25 October 2011

What dreams the Land?

Below this ridge long isolated by river and by sea, lie the wide flat lands
of the Island, stretching from sunset to sunrise.
 Here you may find half a million years of history, an unending narrative
of a landscape, and the chronicles of its tribes.
The lion and wooly mammoth once roamed this  land of chalk and flint,
while rhino and aurochs grazed on these rough grasses.
As the wandering hominins of Europe fished our teaming waters
and trapped the two-ton straight-tusked elephant,
 the Island lay quiet, contented in the young sun’s pale morning, dreaming
 of a burgeoning landscape and a satisfied people.

Two thousand years of husbandry, three thousand years of trade,
the land flourished, the sea was abundant with fish.
But under the wide open sky and the eerie scream of the the great gulls
the people were not at ease with their Island home.
They had watched the Roman legions tramp across their small fields,
fled the long Northland ships at anchor in their harbours,
endured the plague that stalked their children and laid waste their lives.
They dreamed of relief from the cruelty of greedy manors,
of an end to the tyranny of Augustine’s proud successors, and of peace.
The Island dreamed of Death hovering close by its shores.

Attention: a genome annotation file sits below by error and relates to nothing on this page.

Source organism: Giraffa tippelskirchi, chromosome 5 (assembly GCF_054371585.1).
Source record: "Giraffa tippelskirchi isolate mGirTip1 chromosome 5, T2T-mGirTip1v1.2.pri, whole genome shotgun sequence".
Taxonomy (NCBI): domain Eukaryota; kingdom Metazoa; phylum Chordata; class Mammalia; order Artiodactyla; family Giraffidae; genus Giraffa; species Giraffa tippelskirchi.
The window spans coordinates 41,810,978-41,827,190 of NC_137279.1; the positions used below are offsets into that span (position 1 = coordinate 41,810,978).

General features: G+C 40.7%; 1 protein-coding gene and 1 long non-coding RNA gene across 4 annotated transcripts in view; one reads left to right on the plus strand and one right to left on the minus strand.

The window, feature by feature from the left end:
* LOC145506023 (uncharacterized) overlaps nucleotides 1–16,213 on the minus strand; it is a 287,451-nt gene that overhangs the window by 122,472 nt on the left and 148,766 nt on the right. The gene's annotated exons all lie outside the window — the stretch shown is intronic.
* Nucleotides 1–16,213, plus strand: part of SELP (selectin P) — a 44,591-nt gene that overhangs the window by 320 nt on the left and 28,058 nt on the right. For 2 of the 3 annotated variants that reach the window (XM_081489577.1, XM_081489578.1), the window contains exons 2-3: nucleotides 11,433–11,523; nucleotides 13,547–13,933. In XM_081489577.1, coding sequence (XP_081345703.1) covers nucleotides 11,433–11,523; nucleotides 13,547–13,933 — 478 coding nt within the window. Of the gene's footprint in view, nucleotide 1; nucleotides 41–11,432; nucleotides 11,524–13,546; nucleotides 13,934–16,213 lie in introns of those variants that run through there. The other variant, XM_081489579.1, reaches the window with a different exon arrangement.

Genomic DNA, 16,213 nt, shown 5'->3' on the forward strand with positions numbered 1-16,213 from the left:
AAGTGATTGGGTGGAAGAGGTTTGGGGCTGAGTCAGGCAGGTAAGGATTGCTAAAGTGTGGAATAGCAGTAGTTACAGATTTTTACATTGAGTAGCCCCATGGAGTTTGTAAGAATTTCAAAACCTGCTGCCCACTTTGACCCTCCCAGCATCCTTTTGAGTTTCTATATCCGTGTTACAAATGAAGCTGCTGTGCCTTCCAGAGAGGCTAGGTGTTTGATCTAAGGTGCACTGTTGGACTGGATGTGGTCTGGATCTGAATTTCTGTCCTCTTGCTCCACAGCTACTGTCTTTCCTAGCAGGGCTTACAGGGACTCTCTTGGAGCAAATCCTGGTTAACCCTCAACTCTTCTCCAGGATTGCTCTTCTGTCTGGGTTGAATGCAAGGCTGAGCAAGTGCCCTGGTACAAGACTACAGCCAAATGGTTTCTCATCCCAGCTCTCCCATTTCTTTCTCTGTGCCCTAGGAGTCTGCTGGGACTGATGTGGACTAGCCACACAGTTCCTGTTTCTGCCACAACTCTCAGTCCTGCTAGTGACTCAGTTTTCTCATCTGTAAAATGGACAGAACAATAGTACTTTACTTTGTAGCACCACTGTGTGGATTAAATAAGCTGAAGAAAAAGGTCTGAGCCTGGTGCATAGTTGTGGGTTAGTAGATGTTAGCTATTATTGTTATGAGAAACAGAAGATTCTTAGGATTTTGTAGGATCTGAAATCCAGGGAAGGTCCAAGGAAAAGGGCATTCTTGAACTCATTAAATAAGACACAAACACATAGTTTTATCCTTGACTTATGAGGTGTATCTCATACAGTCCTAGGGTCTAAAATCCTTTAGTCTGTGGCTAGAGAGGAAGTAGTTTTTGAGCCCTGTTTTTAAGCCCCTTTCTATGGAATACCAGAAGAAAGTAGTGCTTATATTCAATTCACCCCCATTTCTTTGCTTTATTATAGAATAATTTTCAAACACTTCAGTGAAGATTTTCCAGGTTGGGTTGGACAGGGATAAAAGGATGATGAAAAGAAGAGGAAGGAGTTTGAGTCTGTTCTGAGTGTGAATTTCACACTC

In times of a new plenty, the corn tall and golden, the apple trees’ branches
weighed down by a rich harvest, the Island’s modest
masters grew comfortable and fat - their only enemy the Revenue men.
Farmers dreamed of barns stacked high, their wives of gowns
rich in velvet and silk, seaside landladies dreamed of the quiet winter house
and the basement kitchen free from the clamour of bells.
But the labourer displaced by new machines, the coachman and the carter
their trade lost to the ubiquitous monarchs of the iron road,
the old sailor outrun by steam, all dreamed of days never to come again.
The Island trembled and dared not sleep.

Men ripped coal from the land, tall chimneys spewed soot and fumes, 
rivers were poisoned and man-made light overwhelmed
the sky’s darkness snuffing out the starry candles, the sailor’s celestial
chart and the promise that the sun always will return.
The roar of aluminium  pterosaurs drowned out the skylarks’ empyrean song
and the rising sea plucked impatiently at crumbling chalk.
Like some beneficent Kraken arising slowly from its deep watery slumber,
we awake and discover the land anew, and understand now
our part as stewards of God’s creation, not lords - but humble tenants.
The Island gives thanks, and dreams of Paradise.

Amen. So may it be.


Hunting Aurochs from 'The Canterbury Chronicle', a mural painted  by Oliver Postgate for Eliot College, the University of Kent
Louisa Bay Broadstairs,  from old postcard